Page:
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Sustainably managing and transforming the Ramon seed (Brosimum alicastrum).


Ramón forests (called Ramonales) are of great importance for local biodiversity, providing key ecosystem services such as preserving watersheds, serving as habitat and food for local flora and fauna, and providing an essential ecosystem for resisting climate change. In addition, the seeds of these trees are a highly productive and nutritious food source for humans as well as animals due to their high levels of minerals, calcium, iron, dietary fiber, vitamins and proteins. As the nuts contain no gluten, they are a highly nutritious option for those afflicted with celiac disease. In precolombian times the Ramon Nut was a part of the daily diet, but its role in human diets has decreased since then. Just as the Ramon forests provide many environmental benefits, the harvest of their nuts is performed in harmony with their ecosystems. Rather than having to cut or burn trees, community men and women can simply harvest the nuts when they fall naturally to the ground, leaving a guaranteed percentage behind for the animals that depend on foraging them, and to ensure future generations of the tree.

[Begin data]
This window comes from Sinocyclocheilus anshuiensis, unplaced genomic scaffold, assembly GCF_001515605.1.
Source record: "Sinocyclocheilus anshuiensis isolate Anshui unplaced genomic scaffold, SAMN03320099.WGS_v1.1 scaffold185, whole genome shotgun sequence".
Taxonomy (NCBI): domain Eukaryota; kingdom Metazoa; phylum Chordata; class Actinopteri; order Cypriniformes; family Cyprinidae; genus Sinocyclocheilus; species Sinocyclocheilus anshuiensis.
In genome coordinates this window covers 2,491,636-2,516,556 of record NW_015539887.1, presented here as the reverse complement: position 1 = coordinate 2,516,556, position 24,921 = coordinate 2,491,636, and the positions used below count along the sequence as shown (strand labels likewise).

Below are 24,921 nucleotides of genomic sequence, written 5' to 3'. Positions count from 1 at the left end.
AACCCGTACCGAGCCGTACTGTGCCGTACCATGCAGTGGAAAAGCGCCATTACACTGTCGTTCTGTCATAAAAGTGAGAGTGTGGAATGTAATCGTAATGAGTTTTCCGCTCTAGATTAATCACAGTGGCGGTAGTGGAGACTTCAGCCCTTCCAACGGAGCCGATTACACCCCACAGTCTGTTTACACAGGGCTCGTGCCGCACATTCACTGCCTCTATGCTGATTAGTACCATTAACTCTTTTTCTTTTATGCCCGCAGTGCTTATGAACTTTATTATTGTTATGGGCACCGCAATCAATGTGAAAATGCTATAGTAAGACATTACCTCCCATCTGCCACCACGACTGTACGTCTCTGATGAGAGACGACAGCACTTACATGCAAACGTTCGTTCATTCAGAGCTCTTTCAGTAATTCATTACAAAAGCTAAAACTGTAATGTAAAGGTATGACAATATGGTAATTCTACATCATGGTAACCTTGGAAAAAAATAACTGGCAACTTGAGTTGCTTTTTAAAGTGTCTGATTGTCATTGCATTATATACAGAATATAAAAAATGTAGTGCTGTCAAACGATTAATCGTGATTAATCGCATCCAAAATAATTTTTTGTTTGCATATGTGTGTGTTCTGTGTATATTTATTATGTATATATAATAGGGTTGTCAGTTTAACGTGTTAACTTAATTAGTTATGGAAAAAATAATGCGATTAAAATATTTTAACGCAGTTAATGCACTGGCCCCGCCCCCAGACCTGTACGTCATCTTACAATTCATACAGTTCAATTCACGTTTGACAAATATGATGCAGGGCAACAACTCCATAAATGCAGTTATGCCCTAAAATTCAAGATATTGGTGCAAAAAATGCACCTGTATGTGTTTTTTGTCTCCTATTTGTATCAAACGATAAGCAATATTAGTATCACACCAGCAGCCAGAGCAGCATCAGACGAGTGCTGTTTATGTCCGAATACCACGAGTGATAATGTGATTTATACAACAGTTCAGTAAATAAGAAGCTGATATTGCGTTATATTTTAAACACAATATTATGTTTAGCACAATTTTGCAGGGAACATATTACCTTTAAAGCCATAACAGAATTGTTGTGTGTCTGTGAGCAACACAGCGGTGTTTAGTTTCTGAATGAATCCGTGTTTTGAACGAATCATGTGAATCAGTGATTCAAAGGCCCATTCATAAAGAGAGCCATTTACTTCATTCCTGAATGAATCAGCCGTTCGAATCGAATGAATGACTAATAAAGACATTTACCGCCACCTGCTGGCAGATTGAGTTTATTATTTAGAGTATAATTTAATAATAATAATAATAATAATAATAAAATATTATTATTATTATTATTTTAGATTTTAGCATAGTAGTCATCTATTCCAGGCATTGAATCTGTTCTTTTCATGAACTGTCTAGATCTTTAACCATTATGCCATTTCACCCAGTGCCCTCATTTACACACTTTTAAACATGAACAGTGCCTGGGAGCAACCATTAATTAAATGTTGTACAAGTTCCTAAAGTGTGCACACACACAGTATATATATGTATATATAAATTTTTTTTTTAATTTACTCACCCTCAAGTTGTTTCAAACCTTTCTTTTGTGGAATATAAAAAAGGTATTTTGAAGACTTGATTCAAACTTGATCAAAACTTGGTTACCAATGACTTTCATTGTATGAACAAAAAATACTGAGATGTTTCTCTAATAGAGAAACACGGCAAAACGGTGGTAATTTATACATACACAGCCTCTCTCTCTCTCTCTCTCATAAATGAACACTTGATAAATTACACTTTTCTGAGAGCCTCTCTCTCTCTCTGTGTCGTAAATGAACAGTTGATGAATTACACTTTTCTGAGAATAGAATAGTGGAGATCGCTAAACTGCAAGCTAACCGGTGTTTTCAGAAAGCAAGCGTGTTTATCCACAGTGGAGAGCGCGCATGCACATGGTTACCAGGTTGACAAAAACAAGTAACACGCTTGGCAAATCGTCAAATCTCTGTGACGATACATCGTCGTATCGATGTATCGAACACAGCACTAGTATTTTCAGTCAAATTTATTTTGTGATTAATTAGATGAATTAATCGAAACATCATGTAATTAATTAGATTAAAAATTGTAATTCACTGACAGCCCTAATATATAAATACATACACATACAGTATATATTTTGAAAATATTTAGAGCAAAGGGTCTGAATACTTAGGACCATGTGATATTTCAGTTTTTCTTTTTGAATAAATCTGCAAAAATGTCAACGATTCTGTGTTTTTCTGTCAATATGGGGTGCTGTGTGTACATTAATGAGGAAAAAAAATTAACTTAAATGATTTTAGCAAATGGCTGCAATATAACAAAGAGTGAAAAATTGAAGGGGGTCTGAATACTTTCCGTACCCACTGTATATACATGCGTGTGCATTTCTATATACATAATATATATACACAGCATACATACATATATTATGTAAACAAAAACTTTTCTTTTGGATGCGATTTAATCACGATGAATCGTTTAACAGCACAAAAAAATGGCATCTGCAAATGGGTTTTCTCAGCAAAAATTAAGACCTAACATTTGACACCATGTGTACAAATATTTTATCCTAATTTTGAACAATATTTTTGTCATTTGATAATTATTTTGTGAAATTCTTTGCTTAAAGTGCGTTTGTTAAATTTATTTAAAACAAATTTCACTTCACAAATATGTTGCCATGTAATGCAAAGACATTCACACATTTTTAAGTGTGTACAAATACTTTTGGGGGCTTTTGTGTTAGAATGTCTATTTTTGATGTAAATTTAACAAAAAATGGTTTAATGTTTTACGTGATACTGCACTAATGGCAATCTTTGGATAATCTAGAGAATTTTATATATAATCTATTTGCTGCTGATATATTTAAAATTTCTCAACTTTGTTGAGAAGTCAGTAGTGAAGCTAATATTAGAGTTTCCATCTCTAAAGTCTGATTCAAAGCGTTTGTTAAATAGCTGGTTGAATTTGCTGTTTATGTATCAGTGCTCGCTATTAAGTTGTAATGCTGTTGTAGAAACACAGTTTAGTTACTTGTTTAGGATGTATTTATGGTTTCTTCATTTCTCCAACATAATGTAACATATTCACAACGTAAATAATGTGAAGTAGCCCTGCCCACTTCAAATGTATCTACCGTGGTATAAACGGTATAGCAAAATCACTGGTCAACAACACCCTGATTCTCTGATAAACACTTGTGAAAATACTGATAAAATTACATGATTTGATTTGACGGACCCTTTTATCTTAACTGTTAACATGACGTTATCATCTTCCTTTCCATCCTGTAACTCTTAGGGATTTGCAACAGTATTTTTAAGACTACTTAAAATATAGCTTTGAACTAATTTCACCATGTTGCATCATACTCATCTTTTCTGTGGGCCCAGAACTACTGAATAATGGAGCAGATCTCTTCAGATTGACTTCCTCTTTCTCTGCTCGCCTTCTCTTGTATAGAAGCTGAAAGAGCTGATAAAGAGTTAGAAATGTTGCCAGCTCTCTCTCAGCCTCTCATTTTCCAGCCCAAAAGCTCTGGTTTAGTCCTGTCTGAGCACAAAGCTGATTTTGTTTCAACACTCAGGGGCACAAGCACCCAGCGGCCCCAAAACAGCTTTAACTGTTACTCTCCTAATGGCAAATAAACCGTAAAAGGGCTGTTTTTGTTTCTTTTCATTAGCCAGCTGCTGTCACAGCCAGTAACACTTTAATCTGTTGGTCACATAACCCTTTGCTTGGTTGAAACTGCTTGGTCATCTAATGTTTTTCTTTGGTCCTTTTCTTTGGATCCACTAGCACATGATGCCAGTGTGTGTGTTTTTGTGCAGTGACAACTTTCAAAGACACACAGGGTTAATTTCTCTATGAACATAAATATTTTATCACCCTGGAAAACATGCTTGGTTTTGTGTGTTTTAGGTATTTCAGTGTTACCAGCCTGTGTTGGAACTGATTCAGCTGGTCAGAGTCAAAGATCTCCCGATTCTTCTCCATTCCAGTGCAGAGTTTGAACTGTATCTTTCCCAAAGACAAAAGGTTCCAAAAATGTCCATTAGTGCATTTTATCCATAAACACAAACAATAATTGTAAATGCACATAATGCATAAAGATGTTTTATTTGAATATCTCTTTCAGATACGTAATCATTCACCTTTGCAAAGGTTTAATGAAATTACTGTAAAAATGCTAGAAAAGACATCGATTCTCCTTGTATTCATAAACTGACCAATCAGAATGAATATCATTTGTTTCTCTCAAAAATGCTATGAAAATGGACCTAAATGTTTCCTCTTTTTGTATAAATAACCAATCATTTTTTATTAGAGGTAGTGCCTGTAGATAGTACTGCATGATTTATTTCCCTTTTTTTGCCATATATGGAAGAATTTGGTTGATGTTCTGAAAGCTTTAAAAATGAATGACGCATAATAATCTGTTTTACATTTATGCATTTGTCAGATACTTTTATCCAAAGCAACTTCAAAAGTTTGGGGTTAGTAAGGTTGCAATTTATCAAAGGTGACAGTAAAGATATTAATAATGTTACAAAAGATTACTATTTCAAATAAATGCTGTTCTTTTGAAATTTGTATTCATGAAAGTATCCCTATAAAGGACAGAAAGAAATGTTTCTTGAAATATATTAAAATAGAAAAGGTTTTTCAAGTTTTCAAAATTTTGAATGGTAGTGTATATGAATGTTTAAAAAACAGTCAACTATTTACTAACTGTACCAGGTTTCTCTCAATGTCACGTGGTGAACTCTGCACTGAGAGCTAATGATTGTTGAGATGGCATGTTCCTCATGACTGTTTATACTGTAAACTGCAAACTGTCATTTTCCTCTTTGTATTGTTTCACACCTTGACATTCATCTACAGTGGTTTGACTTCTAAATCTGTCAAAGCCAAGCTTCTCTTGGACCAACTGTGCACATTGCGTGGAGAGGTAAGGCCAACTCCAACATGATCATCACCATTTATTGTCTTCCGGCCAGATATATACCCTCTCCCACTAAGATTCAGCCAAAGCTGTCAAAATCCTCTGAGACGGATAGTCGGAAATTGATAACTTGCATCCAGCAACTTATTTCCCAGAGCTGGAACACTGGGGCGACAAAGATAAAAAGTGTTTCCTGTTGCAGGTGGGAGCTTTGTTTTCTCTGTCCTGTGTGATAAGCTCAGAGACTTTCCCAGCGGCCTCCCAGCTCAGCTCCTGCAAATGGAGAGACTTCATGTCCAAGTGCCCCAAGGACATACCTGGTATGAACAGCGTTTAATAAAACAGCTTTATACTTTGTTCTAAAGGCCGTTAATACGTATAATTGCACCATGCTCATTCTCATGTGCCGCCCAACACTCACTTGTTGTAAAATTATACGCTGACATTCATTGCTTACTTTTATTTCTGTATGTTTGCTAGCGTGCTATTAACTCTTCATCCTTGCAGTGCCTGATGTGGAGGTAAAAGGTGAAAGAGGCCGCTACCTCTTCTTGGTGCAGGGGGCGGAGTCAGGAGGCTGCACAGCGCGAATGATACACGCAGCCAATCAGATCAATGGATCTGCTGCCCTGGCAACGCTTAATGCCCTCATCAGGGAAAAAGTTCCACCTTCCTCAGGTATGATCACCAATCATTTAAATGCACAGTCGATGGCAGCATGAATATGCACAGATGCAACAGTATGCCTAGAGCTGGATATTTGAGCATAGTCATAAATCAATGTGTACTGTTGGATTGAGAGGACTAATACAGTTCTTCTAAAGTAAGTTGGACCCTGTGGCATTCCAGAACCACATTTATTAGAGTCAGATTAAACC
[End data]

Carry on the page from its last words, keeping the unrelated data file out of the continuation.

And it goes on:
Utilizing the Ramon nut generates essential income for community men and women. For example, one five-person family can collect 10 quintals of nuts a week during the harvest (the first harvest takes places from March to May, the second from September to November), generating 2,000 Guatemalan Quetzals (about 260 USD). Those who work processing the nuts into products such as cookies, flour, and hot drinks are able to earn a minimum wage salary for 8 months out of the year. The goal is to increase Ramon nut production and operate more machinery in order to generate more permanent employment within the communities.

In previous years the committee sold an average of 830 quintals of green seed, 50 quintals of flour, 30 quintals of coffee-substitute, and 100 quintals of dry seed in national and international markets (Japan and United States), generating an average income of 400-500 quetzals a year. These economic gains are generally invested in health, education, and food.

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